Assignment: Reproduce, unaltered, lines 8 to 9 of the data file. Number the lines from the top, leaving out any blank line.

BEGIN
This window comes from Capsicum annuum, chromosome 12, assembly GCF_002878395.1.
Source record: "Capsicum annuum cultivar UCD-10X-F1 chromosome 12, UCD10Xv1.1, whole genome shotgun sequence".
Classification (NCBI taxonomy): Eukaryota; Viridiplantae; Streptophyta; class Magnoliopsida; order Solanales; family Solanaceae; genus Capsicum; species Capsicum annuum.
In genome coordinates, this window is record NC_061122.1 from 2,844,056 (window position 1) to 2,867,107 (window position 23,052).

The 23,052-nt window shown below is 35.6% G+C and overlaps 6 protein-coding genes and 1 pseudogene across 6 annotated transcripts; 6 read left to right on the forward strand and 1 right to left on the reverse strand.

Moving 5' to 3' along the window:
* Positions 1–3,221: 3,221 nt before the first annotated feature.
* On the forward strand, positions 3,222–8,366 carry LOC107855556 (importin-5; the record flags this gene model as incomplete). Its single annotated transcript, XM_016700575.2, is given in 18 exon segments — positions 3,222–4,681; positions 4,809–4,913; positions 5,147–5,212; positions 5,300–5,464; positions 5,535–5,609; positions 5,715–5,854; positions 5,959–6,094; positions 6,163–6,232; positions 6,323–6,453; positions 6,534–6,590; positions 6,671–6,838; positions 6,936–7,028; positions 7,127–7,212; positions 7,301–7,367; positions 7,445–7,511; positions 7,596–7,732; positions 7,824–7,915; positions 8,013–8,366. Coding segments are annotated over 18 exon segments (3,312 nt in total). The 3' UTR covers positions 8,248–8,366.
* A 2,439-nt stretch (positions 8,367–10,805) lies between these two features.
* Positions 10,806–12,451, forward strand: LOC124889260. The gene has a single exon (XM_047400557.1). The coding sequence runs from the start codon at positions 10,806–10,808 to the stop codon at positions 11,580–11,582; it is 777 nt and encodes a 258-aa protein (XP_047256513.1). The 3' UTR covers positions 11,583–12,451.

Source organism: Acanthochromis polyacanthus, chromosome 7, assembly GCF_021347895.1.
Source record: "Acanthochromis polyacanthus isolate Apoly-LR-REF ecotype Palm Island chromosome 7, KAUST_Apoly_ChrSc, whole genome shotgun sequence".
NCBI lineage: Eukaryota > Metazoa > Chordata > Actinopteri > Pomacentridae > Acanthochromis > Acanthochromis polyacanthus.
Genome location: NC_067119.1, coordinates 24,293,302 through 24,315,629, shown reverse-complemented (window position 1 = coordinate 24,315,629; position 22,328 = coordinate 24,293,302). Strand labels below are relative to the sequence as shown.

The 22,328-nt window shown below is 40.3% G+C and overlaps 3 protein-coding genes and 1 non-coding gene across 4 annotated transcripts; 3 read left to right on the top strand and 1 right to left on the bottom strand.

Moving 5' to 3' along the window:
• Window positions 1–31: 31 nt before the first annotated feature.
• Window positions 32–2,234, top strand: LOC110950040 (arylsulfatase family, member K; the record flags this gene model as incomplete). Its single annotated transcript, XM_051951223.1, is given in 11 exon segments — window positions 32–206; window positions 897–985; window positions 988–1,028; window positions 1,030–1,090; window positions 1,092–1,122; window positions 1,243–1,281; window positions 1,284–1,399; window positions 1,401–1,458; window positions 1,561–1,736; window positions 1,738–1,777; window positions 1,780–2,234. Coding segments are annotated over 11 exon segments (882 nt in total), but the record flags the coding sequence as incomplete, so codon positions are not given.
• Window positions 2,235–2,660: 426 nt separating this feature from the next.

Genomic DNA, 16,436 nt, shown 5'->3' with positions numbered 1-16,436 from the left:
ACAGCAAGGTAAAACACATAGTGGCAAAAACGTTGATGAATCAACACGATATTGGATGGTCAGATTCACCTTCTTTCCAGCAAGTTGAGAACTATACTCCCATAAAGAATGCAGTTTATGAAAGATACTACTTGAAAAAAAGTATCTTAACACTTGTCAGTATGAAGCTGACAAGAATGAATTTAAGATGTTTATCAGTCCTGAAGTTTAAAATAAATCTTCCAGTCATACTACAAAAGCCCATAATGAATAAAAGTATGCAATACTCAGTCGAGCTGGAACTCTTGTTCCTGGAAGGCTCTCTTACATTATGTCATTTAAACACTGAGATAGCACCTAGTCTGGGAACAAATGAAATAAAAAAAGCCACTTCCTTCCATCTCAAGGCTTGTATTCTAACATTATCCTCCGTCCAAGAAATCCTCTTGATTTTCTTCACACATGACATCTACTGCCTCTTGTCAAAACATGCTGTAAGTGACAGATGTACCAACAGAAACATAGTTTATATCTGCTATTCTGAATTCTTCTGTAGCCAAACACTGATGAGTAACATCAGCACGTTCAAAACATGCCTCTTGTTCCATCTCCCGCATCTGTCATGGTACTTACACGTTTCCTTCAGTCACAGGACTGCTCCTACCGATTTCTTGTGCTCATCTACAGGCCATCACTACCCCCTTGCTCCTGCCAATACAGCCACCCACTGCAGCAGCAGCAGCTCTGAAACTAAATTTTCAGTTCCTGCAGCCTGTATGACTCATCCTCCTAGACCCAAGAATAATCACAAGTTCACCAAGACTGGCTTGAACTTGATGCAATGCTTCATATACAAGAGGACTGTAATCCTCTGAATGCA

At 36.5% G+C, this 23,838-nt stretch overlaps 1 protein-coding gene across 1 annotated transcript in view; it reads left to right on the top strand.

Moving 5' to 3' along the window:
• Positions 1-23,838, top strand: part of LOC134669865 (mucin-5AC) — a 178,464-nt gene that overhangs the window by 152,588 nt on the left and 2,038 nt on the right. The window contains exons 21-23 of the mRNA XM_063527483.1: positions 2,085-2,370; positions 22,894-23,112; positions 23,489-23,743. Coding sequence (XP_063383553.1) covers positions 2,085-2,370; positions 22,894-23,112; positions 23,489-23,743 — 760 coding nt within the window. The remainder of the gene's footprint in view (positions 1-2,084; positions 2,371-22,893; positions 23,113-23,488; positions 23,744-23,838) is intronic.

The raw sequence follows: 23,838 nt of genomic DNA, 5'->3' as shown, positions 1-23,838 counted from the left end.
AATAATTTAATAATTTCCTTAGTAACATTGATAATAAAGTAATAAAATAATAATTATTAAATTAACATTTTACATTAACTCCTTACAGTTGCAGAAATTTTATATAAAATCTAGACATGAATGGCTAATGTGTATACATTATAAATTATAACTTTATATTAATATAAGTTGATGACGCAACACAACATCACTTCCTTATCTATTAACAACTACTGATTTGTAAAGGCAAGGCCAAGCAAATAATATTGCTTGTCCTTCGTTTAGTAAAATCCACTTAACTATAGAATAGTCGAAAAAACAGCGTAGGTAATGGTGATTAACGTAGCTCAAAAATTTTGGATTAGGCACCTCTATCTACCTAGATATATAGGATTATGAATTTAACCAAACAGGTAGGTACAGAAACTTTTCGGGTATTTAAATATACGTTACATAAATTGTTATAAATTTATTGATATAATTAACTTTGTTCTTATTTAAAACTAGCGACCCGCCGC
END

* On the forward strand, positions 3,222–8,366 carry LOC107855556 (importin-5; the record flags this gene model as incomplete). Its single annotated transcript, XM_016700575.2, is given in 18 exon segments — positions 3,222–4,681; positions 4,809–4,913; positions 5,147–5,212; positions 5,300–5,464; positions 5,535–5,609; positions 5,715–5,854; positions 5,959–6,094; positions 6,163–6,232; positions 6,323–6,453; positions 6,534–6,590; positions 6,671–6,838; positions 6,936–7,028; positions 7,127–7,212; positions 7,301–7,367; positions 7,445–7,511; positions 7,596–7,732; positions 7,824–7,915; positions 8,013–8,366. Coding segments are annotated over 18 exon segments (3,312 nt in total). The 3' UTR covers positions 8,248–8,366.
* A 2,439-nt stretch (positions 8,367–10,805) lies between these two features.